Even when all individuals in a cohort begin with identical size, small fluctuations in the acquisition of shared resources lead to a multimodal size distribution, regardless of whether the initial pattern was random, dispersed or clustered. The size distribution is not affected by differences in the initial spatial structure at small scales due to the death of close neighbours early in stand development. A similar result was found by Weiner et al. , who argue that the importance of recruitment patterns in generating asymmetries in competition may have been overstated. Likewise, initial density will have a limited effect on final size distributions as its main influence is on the time at which individuals begin to interact . Therefore, while local interactions undoubtedly do cause competitive asymmetries (e.g. ), these are more relevant in determining the pattern of mortality during self-thinning rather than final size distributions, so long as the distances over which competition influences growth are larger than the characteristic scales at which initial spatial structuring occurs. In dense aggregations of recruiting plants, this is likely to be the case.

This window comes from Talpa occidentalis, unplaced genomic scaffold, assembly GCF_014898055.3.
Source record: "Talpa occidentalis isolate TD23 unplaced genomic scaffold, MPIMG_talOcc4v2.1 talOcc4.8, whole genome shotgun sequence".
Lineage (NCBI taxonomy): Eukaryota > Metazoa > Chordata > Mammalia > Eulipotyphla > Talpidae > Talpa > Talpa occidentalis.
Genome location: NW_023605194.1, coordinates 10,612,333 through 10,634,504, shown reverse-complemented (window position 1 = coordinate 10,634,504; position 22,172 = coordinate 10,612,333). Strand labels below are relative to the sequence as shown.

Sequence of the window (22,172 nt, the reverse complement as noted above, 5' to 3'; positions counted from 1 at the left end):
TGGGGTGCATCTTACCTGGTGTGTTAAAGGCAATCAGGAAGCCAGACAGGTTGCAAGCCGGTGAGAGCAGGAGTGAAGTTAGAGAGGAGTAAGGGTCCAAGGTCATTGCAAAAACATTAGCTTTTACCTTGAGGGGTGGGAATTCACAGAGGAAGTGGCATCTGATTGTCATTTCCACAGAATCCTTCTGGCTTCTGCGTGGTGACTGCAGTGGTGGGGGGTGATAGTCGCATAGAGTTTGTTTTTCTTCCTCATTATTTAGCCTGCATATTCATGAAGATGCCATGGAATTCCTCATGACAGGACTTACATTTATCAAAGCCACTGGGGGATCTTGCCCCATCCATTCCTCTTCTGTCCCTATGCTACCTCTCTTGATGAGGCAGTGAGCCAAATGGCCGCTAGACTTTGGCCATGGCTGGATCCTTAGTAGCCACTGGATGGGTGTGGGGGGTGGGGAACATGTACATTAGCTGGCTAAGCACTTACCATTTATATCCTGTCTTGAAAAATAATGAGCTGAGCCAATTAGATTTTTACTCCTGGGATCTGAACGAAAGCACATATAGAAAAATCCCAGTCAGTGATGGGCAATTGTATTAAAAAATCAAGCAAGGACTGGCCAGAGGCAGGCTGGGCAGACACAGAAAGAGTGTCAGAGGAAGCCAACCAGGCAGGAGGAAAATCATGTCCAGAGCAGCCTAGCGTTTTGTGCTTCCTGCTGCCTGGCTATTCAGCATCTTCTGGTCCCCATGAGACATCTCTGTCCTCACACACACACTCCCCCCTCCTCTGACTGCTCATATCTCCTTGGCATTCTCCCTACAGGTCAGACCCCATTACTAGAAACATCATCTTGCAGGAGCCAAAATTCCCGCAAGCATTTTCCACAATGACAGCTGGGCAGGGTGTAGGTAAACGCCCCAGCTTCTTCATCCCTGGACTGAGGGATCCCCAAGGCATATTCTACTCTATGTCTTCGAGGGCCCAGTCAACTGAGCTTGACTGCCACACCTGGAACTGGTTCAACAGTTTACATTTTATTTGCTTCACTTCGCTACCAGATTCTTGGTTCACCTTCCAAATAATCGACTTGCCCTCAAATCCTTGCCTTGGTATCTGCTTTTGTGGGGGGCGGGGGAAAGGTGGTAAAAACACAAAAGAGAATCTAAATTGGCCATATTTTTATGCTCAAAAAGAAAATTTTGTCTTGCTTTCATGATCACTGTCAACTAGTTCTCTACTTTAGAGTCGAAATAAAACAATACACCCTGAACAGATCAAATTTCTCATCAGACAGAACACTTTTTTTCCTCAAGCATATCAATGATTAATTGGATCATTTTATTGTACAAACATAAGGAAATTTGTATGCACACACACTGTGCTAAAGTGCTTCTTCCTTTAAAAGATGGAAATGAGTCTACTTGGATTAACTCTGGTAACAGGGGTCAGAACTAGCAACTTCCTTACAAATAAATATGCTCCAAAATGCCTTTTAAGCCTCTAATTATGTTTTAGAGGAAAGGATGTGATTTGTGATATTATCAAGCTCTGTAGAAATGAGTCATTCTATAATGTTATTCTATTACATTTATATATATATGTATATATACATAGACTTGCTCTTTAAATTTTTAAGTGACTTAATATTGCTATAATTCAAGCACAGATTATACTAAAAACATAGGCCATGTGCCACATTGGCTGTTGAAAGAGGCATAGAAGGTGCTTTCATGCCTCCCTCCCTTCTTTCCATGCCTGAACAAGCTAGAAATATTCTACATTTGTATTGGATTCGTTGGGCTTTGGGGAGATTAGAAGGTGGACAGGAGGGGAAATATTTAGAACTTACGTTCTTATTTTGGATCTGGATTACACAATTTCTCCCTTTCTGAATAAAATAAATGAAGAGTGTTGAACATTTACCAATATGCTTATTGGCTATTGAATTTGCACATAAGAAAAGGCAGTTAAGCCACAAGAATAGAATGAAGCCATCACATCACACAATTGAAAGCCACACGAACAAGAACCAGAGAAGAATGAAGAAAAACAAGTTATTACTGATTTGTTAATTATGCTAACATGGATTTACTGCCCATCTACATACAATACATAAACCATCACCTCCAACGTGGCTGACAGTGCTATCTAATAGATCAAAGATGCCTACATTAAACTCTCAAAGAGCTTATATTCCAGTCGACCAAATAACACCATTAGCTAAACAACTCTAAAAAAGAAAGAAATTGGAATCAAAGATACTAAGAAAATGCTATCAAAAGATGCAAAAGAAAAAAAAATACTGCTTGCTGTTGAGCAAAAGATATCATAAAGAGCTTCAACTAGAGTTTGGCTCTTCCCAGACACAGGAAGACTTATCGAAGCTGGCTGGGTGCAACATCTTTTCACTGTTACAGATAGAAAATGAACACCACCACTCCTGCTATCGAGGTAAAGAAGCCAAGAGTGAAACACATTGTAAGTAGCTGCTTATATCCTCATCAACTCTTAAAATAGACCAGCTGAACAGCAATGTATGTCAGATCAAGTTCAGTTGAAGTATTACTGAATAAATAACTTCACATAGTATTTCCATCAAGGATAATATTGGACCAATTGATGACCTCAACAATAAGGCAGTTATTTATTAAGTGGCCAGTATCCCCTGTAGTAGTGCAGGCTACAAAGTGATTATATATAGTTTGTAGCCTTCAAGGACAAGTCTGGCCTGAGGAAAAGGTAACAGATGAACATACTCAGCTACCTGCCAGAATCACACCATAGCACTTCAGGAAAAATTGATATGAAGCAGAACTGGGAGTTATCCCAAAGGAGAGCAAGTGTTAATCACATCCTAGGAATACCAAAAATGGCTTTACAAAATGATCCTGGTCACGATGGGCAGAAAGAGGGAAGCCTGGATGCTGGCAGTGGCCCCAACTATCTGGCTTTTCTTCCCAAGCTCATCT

The model implies only a single resource for which individuals compete. It is typically assumed that above-ground competition for light is asymmetric, whereas below-ground resources are competed for symmetrically , though the latter assumption may not always be true (e.g. [39,40]). More complex zone-of-influence models can take into account multiple resources and adaptive allometric changes on the part of plants in response to resource conditions (e.g. [41,42]). Indeed, plasticity can diminish the impact of asymmetric competition [41,43]. Although below-ground interactions are challenging to measure directly, there is evidence that above- and below-ground biomass scale isometrically , which justifies the use of above-ground biomass to infer potential root competition. Previous work using the same data has identified a dominant role for light competition among smaller stems, with nutrient competition important at all stem sizes .